Does the Rowing Machine Burn Arm Fat?
Yes, rowing will tone your arms because each stroke efficiently activates and trains the triceps, biceps, shoulders, and forearms.
Moreover, the rowing machine allows you to build endurance and strength and switch from cardio to a muscle-building workout.
So, whether you want to tone flabby arms or bulk up your arm muscles, the rowing machine can help.
An indoor rowing workout also outperforms treadmill and stationary bike workouts because it targets the upper body more effectively.
How to Use a Rowing Machine to Tone Arms
Rowing regularly will help burn calories and improve your overall health as an aerobic and anaerobic exercise. Rowing for longer at lower difficulty levels will help you lose weight and get rid of flabby arms.
And, if you want to build bigger arm muscles, you can switch to slower and harder rowing workouts at more difficult levels.
The rowing machine provides the advantage of combining cardio and strength training. This translates to more fat burned and muscle gained, addressing two fitness goals with a single machine.
According to research, it’s impossible to target fat from a specific area of your body, so spot reduction of fat is a myth. Men, for example, have a harder time losing belly fat, whereas women have a harder time losing fat around their thighs.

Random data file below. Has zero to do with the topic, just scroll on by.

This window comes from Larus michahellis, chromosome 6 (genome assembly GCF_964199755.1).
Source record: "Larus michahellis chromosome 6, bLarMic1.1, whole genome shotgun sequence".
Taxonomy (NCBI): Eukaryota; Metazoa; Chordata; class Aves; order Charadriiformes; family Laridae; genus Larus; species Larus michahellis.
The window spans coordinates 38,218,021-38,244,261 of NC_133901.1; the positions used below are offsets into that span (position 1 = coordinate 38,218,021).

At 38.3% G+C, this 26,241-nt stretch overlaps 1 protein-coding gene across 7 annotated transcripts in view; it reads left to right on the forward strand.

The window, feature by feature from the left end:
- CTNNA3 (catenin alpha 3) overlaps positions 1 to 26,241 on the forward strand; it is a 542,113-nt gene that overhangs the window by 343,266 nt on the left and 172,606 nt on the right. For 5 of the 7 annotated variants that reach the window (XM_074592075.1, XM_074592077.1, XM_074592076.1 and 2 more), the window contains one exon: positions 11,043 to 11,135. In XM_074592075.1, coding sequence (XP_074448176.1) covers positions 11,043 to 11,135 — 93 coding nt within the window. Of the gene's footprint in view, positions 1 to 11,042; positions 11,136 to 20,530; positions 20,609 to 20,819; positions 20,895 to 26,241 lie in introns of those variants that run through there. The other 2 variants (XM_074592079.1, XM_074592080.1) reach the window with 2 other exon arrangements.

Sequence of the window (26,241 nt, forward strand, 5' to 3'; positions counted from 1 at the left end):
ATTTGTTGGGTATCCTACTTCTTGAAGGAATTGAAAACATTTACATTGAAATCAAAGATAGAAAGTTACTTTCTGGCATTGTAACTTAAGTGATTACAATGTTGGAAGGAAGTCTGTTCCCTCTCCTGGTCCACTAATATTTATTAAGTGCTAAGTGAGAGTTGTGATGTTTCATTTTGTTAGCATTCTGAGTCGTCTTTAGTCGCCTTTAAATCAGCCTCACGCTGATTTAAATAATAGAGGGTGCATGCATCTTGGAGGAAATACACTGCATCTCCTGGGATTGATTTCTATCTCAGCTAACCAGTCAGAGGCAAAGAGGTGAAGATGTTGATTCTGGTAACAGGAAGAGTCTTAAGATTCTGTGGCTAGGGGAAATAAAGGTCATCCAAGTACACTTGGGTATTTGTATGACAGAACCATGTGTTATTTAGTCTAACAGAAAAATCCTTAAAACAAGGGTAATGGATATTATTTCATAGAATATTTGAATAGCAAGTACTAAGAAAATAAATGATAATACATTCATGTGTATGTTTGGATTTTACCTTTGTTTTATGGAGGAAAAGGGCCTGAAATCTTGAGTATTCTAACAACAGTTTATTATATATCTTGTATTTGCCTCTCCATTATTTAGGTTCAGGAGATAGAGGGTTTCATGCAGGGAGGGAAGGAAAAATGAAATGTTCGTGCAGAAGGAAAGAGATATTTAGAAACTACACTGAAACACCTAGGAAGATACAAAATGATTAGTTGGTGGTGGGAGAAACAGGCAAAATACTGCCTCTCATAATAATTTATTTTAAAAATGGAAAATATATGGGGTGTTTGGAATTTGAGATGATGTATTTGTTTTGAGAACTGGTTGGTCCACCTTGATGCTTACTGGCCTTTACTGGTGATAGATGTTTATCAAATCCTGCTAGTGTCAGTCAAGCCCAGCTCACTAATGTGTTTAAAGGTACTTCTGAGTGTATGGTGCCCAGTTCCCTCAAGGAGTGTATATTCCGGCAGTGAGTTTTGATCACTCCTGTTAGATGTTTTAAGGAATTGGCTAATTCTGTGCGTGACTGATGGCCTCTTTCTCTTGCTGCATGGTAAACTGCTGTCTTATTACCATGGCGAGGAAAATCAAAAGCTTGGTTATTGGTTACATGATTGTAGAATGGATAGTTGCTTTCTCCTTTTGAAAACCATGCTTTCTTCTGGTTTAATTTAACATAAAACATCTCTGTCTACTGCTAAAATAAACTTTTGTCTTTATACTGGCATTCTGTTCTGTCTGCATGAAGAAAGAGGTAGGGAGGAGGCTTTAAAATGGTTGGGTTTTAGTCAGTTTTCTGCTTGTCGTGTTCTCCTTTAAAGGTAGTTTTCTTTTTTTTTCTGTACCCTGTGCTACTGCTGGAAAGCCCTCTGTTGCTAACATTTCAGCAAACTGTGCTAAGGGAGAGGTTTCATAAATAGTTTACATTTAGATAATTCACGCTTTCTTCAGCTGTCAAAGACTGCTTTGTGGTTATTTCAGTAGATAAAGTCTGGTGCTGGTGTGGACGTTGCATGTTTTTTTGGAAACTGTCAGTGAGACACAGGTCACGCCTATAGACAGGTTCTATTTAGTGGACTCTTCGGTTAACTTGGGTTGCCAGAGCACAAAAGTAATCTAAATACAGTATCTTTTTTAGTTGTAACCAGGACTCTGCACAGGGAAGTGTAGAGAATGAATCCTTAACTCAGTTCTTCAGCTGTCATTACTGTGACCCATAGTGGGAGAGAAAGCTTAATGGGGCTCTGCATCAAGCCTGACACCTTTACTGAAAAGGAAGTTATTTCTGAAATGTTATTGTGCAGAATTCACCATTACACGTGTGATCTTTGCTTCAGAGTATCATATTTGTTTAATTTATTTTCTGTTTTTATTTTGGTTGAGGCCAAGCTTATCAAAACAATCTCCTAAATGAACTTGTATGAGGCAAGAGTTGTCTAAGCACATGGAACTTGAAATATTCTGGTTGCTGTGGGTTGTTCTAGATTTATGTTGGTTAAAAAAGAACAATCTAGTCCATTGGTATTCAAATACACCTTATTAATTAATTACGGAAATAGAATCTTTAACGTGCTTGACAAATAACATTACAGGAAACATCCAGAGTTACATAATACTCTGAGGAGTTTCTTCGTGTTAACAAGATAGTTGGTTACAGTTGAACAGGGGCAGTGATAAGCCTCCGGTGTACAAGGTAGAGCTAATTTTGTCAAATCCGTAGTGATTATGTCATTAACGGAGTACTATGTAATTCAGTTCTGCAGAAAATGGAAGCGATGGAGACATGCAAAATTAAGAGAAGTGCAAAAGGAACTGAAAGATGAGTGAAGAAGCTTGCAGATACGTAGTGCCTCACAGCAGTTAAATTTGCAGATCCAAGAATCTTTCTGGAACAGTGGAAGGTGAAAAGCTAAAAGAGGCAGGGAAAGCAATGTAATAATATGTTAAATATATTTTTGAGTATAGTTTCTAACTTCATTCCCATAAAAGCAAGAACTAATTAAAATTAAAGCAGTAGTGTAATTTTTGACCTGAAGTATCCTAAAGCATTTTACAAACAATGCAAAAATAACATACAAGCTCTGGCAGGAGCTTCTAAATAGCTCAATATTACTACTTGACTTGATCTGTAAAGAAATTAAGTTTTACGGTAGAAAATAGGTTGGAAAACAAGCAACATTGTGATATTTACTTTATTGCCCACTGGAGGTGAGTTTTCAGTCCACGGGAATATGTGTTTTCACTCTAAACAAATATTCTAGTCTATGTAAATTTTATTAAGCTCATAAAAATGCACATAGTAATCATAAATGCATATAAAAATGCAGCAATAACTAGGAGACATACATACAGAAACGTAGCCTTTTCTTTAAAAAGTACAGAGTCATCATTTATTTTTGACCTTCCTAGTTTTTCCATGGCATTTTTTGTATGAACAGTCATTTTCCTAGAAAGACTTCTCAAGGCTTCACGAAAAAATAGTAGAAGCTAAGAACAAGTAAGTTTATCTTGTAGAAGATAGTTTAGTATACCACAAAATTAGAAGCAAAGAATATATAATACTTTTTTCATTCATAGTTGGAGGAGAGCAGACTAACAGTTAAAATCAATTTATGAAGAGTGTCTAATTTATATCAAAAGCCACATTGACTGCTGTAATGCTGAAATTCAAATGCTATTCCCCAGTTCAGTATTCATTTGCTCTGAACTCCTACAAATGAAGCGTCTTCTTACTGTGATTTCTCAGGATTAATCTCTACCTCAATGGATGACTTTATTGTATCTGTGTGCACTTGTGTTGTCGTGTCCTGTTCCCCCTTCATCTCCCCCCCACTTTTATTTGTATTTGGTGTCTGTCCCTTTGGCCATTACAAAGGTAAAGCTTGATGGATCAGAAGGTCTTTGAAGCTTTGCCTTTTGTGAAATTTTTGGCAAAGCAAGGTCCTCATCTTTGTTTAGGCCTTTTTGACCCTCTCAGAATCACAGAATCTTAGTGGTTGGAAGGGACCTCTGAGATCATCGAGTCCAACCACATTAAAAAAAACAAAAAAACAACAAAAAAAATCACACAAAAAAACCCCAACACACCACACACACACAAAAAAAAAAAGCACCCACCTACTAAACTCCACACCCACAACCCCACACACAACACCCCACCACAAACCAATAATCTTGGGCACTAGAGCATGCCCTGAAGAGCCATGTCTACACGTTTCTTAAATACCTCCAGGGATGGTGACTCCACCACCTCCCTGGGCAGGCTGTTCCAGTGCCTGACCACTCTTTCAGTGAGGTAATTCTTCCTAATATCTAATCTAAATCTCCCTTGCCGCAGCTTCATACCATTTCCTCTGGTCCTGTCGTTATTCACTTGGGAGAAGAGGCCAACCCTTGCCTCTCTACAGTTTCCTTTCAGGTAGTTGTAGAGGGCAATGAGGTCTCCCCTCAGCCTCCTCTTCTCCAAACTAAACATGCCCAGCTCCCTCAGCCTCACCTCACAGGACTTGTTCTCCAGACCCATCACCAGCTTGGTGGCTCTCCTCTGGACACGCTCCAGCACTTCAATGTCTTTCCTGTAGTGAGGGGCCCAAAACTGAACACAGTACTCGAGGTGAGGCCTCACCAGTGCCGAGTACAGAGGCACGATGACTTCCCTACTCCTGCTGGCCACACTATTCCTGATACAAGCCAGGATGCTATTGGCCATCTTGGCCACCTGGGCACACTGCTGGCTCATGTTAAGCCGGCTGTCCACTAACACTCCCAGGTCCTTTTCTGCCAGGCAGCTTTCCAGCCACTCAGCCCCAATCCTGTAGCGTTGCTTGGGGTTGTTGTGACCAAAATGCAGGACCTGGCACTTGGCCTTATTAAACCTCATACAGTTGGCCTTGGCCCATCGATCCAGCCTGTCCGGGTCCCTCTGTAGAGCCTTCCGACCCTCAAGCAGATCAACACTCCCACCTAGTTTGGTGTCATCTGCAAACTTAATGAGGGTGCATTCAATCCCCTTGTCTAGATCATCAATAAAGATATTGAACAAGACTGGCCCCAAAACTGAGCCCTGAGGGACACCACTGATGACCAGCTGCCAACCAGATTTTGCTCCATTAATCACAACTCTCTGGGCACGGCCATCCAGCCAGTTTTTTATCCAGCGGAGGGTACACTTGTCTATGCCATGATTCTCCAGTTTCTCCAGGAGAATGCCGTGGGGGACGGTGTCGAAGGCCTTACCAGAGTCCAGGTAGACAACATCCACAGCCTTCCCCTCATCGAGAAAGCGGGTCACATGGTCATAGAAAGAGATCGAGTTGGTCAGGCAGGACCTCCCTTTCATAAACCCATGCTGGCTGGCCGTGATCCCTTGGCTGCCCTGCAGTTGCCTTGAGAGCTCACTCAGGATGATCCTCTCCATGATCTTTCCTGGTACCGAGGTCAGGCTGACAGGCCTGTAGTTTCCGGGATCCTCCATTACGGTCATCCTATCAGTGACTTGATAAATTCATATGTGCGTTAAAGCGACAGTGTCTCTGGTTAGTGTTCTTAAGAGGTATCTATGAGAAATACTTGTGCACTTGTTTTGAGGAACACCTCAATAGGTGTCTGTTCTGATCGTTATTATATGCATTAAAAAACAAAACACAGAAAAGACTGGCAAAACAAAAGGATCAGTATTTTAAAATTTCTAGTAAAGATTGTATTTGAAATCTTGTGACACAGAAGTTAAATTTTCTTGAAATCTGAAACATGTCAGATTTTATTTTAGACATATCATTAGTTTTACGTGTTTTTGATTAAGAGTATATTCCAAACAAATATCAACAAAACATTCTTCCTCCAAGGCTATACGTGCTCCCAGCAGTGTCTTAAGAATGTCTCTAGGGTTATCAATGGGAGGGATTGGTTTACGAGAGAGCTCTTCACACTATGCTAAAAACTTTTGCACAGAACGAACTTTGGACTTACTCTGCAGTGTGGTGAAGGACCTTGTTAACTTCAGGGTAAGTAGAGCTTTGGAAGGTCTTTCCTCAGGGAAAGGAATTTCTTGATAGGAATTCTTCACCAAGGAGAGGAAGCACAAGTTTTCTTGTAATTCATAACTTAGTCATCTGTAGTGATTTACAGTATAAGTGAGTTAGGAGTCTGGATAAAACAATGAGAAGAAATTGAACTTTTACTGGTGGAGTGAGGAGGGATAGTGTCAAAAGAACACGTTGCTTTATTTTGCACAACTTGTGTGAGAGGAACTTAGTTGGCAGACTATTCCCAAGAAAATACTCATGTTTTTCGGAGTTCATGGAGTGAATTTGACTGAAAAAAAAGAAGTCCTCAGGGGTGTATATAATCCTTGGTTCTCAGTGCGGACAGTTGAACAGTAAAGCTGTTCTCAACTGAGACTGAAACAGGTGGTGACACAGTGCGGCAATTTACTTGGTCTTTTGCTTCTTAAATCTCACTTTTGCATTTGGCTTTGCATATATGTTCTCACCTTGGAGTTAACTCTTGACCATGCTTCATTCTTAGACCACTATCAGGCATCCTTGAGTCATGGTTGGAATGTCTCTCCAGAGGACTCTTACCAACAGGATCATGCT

But the good news is that most people do not regard arms as a stubborn area. Flabby arms are usually a sign of either bad dieting, lack of exercise, or aging. You’ll lose the extra pounds and develop more defined arm muscles as you eat healthier and row regularly.
How Long Should I Work Out on a Rowing Machine to Get Bigger Arms?
A 20-minute high-intensity rowing workout 4 times per week can help you gain decent arm muscle mass. Taking care of your diet and getting enough rest are equally important for your gains as well.
During a 30-minute indoor rowing workout, a 155-pound person will burn 260 kcal calories. However, your age, gender, fitness level, muscle mass, and body fat percentage all influence the number of calories burned on the rowing machine.
Beginners should gradually increase their exercise time to avoid overtraining or injury. The rowing machine engages your triceps, biceps, and shoulders, efficiently and you’ll feel the sores in these muscles in the following days.